Your organization can’t succeed without a team of keen and committed volunteers. That’s why putting the right volunteer recruitment and retention strategies and tactics into practice is so important. Success depends on building strong relationships with your volunteers and keeping them happy. Volunteers that are trusted, feel valued and buy in to your mission one hundred percent are those most likely to stay involved with your organization. They could also recommend your organization to family and friends and help bring your volunteer recruitment numbers up.

One way to measure volunteer satisfaction and to demonstrate your commitment to the well-being of your volunteers is to find out what they have to say about their volunteer experience. A volunteer satisfaction survey can prove very effective in finding out all kinds of information ranging from what motivates them, to their ideas on improving their current situation and your volunteer program.

There are ten fundamental steps to implementing a volunteer satisfaction survey:

Step 1: Identify the need for a survey

If you have volunteers and you don’t know how they feel about their work and/or their work environment, then you need to conduct a survey. Prioritize one if you are experiencing a high or growing volunteer turnover rate or if you are planning or are in the midst of major organizational change.

Step 2: Win support from the management team

Once the need for a survey has been established, the next step is to develop a compelling business case for presentation to key decision-makers in your organization. In your business case, outline the reasons for the survey, the expected benefits, and the anticipated costs involved.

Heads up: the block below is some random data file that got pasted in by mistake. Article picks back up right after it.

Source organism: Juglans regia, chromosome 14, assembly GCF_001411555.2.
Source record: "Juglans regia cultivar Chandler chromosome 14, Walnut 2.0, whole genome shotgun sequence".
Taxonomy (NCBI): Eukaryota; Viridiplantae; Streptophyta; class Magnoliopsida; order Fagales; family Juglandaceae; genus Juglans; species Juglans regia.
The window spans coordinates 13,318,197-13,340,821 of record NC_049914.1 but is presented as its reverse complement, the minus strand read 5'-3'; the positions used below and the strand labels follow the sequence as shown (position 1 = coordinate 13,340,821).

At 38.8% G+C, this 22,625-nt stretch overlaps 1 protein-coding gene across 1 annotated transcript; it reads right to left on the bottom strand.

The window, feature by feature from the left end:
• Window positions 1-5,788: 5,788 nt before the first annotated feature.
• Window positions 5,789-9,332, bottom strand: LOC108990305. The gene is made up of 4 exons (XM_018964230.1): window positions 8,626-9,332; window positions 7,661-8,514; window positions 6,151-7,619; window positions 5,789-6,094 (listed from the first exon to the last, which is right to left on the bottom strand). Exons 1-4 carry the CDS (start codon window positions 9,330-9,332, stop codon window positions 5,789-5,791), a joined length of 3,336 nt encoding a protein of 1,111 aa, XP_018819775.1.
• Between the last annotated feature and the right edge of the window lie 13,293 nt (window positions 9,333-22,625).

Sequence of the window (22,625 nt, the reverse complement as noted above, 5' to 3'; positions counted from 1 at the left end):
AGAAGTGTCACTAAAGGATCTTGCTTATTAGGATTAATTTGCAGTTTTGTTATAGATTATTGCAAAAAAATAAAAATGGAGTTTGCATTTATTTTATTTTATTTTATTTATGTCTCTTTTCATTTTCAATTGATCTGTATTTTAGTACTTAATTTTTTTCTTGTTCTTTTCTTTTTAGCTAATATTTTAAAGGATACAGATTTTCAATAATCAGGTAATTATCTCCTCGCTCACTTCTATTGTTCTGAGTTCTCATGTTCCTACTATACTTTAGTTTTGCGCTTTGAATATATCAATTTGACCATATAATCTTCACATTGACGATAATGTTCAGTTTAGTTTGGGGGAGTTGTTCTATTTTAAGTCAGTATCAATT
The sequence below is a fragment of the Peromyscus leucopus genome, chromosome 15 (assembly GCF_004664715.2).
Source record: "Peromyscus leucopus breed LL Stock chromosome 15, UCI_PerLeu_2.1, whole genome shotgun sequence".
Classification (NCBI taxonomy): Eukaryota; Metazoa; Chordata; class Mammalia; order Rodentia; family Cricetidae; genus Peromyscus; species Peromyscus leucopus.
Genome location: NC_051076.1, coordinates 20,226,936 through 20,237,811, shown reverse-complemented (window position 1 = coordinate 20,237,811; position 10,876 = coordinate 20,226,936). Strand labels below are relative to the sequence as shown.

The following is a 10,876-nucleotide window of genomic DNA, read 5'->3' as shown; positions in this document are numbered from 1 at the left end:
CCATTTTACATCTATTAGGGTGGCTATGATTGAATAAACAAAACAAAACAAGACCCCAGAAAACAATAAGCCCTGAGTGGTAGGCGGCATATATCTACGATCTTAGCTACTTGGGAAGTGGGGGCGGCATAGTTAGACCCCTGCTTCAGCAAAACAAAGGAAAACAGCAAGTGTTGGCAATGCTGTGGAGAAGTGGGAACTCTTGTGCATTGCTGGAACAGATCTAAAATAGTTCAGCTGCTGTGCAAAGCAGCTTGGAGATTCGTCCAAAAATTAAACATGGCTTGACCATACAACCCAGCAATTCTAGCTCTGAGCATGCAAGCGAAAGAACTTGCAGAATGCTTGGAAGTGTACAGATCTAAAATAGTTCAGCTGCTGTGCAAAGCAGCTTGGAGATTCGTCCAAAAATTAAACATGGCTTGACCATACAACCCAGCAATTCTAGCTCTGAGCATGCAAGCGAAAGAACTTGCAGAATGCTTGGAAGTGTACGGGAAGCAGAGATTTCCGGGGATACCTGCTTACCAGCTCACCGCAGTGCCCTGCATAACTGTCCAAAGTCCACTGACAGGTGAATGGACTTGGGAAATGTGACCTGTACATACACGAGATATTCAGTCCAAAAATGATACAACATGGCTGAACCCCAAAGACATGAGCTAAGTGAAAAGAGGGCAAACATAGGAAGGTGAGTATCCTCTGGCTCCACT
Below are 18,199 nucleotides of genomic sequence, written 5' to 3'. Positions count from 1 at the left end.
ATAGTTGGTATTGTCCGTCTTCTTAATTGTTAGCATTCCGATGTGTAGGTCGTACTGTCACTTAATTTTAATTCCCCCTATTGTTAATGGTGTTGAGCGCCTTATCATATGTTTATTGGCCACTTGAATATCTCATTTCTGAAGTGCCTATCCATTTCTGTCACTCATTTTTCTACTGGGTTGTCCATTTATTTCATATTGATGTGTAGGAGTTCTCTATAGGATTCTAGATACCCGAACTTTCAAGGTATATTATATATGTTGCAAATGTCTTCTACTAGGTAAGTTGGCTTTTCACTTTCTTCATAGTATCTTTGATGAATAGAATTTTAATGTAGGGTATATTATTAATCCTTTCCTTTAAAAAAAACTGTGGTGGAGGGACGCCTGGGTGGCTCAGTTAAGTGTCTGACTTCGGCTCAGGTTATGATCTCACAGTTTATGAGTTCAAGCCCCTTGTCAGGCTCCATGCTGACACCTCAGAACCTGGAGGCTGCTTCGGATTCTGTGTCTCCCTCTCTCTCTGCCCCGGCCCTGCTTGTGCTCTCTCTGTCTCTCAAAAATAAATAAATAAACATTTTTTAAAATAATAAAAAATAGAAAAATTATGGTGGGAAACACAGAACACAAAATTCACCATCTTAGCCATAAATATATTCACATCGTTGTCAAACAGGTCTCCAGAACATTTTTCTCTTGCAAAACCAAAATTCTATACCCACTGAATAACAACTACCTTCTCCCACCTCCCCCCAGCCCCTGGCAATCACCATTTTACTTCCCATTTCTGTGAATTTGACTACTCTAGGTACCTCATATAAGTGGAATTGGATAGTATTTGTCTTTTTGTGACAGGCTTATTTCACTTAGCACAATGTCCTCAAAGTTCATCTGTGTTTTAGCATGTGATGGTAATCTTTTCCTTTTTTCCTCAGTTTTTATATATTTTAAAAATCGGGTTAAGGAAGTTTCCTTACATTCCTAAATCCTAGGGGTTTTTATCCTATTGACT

Step 3: Check on the integrity of your volunteer data

The quality of your volunteer data is critical to the successful distribution of your survey. Having accurate, complete, consistent, and timely data helps avoid potentially embarrassing situations and/or PR issues.

Step 4: Select an interviewing strategy

The two most preferred interviewing strategies out there involve the use of the Internet and/or paper. Consider your volunteer demographics and communication preferences before you decide on a strategy. Online surveys come highly recommended because they generally generate higher response rates and are faster than paper surveys. Where there are a significant number of volunteers with and without access to the Internet, a mix of both online and paper surveys would be appropriate.

Step 5: Design the questionnaire

Here are some tips on how best to design the questionnaire:

  1. Brand your survey and lay it out in an aesthetically appealing manner.
  2. Start with an attention-grabbing title and always include a short introduction with a set of instructions on how to answer the survey.
  3. Focus on your target audience. Put yourself into the shoes of your volunteers and develop the questions accordingly.
  4. The questions should be easy to read and understand and accurately reflect what you want to find out.
  5. To engage your volunteers, make the questions upfront easy and pleasant to answer.
  6. Use mostly structured/fixed response questions in your survey. They make data collection and analysis much easier and are quick to answer. Although non-structured/open-ended questions will provide more insight into your volunteers’ thoughts and ideas about a subject, data analysis can be difficult.
  7. Keep questions neutral so as not to evoke a biased response.
  8. Use consistent rating scales on all questions to avoid any confusion.
  9. Tighten up multiple choice responses to two to five choices and to no more than six words each wherever possible.